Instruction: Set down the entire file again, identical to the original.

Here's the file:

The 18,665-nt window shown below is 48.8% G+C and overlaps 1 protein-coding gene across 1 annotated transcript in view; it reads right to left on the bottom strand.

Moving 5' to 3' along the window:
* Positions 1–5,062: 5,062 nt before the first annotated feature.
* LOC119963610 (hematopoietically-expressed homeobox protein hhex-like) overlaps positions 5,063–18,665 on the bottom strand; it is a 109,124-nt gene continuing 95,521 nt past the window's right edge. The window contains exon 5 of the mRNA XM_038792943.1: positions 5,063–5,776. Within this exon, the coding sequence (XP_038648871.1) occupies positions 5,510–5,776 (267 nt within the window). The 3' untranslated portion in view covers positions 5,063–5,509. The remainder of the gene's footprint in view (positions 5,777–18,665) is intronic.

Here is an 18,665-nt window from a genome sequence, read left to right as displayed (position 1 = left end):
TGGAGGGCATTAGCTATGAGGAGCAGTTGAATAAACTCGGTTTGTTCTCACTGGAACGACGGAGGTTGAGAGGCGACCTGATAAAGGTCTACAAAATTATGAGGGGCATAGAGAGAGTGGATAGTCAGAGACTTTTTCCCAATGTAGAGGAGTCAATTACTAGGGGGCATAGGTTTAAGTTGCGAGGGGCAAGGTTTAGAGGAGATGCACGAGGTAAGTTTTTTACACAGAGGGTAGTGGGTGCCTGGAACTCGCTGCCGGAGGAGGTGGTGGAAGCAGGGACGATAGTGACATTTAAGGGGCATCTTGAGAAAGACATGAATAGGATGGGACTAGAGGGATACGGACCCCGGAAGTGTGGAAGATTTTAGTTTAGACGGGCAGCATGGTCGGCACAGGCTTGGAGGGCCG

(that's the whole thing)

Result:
The 18,665-nt window shown below is 48.8% G+C and overlaps 1 protein-coding gene across 1 annotated transcript in view; it reads right to left on the bottom strand.

Moving 5' to 3' along the window:
* Positions 1–5,062: 5,062 nt before the first annotated feature.
* LOC119963610 (hematopoietically-expressed homeobox protein hhex-like) overlaps positions 5,063–18,665 on the bottom strand; it is a 109,124-nt gene continuing 95,521 nt past the window's right edge. The window contains exon 5 of the mRNA XM_038792943.1: positions 5,063–5,776. Within this exon, the coding sequence (XP_038648871.1) occupies positions 5,510–5,776 (267 nt within the window). The 3' untranslated portion in view covers positions 5,063–5,509. The remainder of the gene's footprint in view (positions 5,777–18,665) is intronic.

Here is an 18,665-nt window from a genome sequence, read left to right as displayed (position 1 = left end):
TGGAGGGCATTAGCTATGAGGAGCAGTTGAATAAACTCGGTTTGTTCTCACTGGAACGACGGAGGTTGAGAGGCGACCTGATAAAGGTCTACAAAATTATGAGGGGCATAGAGAGAGTGGATAGTCAGAGACTTTTTCCCAATGTAGAGGAGTCAATTACTAGGGGGCATAGGTTTAAGTTGCGAGGGGCAAGGTTTAGAGGAGATGCACGAGGTAAGTTTTTTACACAGAGGGTAGTGGGTGCCTGGAACTCGCTGCCGGAGGAGGTGGTGGAAGCAGGGACGATAGTGACATTTAAGGGGCATCTTGAGAAAGACATGAATAGGATGGGACTAGAGGGATACGGACCCCGGAAGTGTGGAAGATTTTAGTTTAGACGGGCAGCATGGTCGGCACAGGCTTGGAGGGCCG